Legal experts: Trump's Israel comments could backfire on him in court

“Trump’s public statements erode his defenses enormously,” former Trump White House lawyer warns

By Gabriella Ferrigine

Staff Writer

Published October 16, 2023 1:36PM (EDT)

Former US President and Republican presidential hopeful Donald Trump holds a campaign event during a Club 47 USA event at Palm Beach County Convention Center in West Palm Beach, Florida on October 11, 2023. (GIORGIO VIERA/AFP via Getty Images)
Former US President and Republican presidential hopeful Donald Trump holds a campaign event during a Club 47 USA event at Palm Beach County Convention Center in West Palm Beach, Florida on October 11, 2023. (GIORGIO VIERA/AFP via Getty Images)

Former President Donald Trump's public statements may come back to haunt him in his ongoing legal battles, legal experts warn.

The former president was issued a limited gag order by New York Supreme Court Justice Arthur Engoron earlier this month as part of his civil business fraud trial. On Monday, U.S. District Court Judge Tanya Chutkan — the judge in Trump's federal election case — imposed another partial gag order, prohibiting him from publicly attacking witnesses or prosecutors. A person close to Trump told The Washington Post that his legal team has never instructed him to not post on social media; however, the source admitted that Trump's provocative speech has only further muddied the waters of his legal woes and stymied his attorneys from succeeding at their jobs. 

The ex-president's most recent series of questionable comments made about Israel amid its ongoing war with Gaza could implicate him even further.

The Washington Post reported how, at a recent rally hosted by pro-MAGA group Club 47 in Florida, Trump doubled down on previous claims that he was well within his right to stow classified documents at his Mar-a-Lago estate, saying “I can do whatever I want, but I did nothing wrong." 

“I don’t think this has ever been told,” Trump said. “They’ll say, ‘Oh, it’s classified information.’ Maybe it is, but I don’t think so.” From there, he recounted a story about a U.S. operation in 2020 that targeted and killed the leader of Iran's Quds Force, General Qasem Soleimani, adding that Israel, which he claimed had held a pivotal in the plot, ultimately withdrew at the eleventh hour. “We had everything all set to go, and the night before it happened, I got a call that Israel would not be participating in this attack,” Trump said. “Nobody’s heard this story before, but I’d like to tell it to Club 47 because you’ve been so loyal and so beautiful.”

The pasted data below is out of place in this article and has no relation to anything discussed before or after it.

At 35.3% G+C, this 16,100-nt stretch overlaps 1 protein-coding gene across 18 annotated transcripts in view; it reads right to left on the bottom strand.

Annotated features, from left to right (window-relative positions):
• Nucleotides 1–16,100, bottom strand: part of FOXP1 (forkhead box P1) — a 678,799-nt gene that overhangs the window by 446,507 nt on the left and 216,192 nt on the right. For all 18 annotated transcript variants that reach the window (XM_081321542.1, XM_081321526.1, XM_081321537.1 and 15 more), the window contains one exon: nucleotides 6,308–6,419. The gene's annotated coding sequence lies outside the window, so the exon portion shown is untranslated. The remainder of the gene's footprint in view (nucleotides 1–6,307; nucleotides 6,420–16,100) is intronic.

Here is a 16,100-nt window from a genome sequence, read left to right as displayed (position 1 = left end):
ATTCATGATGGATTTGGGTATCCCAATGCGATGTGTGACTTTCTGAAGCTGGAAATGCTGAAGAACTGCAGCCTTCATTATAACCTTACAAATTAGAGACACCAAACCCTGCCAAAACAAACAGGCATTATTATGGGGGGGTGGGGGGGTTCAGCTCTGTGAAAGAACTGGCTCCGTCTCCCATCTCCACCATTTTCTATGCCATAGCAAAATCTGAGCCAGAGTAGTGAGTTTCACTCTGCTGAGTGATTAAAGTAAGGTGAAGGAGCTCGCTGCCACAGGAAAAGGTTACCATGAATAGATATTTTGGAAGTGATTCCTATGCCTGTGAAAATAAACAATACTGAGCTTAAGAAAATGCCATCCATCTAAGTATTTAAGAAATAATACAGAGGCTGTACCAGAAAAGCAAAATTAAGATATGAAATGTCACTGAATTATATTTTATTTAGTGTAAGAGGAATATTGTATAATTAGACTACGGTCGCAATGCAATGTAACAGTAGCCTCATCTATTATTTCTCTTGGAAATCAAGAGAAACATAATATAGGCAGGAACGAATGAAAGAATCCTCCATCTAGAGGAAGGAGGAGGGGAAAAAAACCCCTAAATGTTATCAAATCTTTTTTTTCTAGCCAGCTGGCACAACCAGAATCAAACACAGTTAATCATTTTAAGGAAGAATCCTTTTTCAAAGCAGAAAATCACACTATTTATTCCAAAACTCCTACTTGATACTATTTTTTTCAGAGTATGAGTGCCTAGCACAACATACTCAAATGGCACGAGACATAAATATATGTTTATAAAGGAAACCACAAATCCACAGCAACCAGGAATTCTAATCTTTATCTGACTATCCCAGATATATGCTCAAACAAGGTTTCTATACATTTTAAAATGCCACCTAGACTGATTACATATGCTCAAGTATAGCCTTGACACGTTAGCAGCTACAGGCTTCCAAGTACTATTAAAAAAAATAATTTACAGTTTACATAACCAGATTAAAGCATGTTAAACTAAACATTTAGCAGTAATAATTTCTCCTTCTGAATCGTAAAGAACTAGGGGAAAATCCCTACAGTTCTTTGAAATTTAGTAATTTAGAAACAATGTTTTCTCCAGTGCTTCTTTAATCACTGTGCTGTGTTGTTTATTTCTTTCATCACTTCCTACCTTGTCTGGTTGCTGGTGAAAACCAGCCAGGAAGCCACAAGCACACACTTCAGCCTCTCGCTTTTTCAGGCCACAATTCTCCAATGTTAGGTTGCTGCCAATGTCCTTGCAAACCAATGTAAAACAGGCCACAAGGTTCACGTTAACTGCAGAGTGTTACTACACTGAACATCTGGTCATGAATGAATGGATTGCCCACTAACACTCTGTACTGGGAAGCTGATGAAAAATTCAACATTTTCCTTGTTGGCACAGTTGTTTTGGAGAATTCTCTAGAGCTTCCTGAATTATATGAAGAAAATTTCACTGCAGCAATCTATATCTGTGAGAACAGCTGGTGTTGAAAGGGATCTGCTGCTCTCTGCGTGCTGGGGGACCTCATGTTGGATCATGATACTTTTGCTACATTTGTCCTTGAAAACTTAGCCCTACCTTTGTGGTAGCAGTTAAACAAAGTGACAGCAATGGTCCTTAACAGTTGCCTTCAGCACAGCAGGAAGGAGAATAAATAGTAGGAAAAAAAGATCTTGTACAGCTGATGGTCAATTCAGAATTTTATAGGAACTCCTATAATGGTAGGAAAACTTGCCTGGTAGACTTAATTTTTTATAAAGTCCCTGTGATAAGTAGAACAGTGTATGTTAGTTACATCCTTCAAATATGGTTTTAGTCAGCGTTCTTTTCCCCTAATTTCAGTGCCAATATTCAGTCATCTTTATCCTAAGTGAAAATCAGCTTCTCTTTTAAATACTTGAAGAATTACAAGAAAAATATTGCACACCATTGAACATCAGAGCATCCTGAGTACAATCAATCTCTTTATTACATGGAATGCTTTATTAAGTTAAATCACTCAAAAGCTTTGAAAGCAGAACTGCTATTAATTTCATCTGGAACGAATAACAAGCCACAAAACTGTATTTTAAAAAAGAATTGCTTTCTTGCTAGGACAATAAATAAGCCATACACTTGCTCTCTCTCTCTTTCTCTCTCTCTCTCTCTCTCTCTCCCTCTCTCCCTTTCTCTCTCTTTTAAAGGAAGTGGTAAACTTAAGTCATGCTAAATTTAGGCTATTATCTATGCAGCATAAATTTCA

An anonymous former intelligence official who was employed by the Trump administration was concerned about the ex-president's comments, telling the Post that the Soleimani information was considered classified. 

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Even if Trump's claims are untrue, they could still be used by special counsel Jack Smith and other prosecutors to illustrate Trump's intentions and state of mind, the report noted. The former president's rhetoric could serve as the evidentiary basis to "argue to a jury that even after his indictment, the former president shows a willful disregard for protecting national security secrets."

Legal experts have indicated that Trump's history of divulging sensitive information does not bode well for his legal defense, as he continues to partially implicate himself for the crimes he stands accused of. 

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“Trump’s public statements erode his defenses enormously,” former Trump-era White House lawyer Ty Cobb told the Post. “Flip-flopping between ‘I had the power’ with the classified documents and 'there was a process' — both acknowledge the possession of the classified documents.”

Cobb also underscored a secret audio recording in which Trump admits retaining a classified Pentagon document about a potential attack on Iran, a bombshell tape that undermines his declassification claims. 

“Lying about it is compelling evidence as to consciousness of guilt,” Cobb said. “The prosecutors can play that snippet every day if they want, and they will play that and other interviews at will. He has confessed publicly, though perhaps unknowing, to virtually every element of the Mar a Lago case. ... Every unscripted thing he says hurts him.”

By Gabriella Ferrigine

Gabriella Ferrigine is a staff writer at Salon. Originally from the Jersey Shore, she moved to New York City in 2016 to attend Columbia University, where she received her B.A. in English and M.A. in American Studies. Formerly a staff writer at NowThis News, she has an M.A. in Magazine Journalism from NYU and was previously a news fellow at Salon.

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Related Topics ------------------------------------------

Arthur Engoron Brief Donald Trump Jack Smith Politics Tanya Chutkan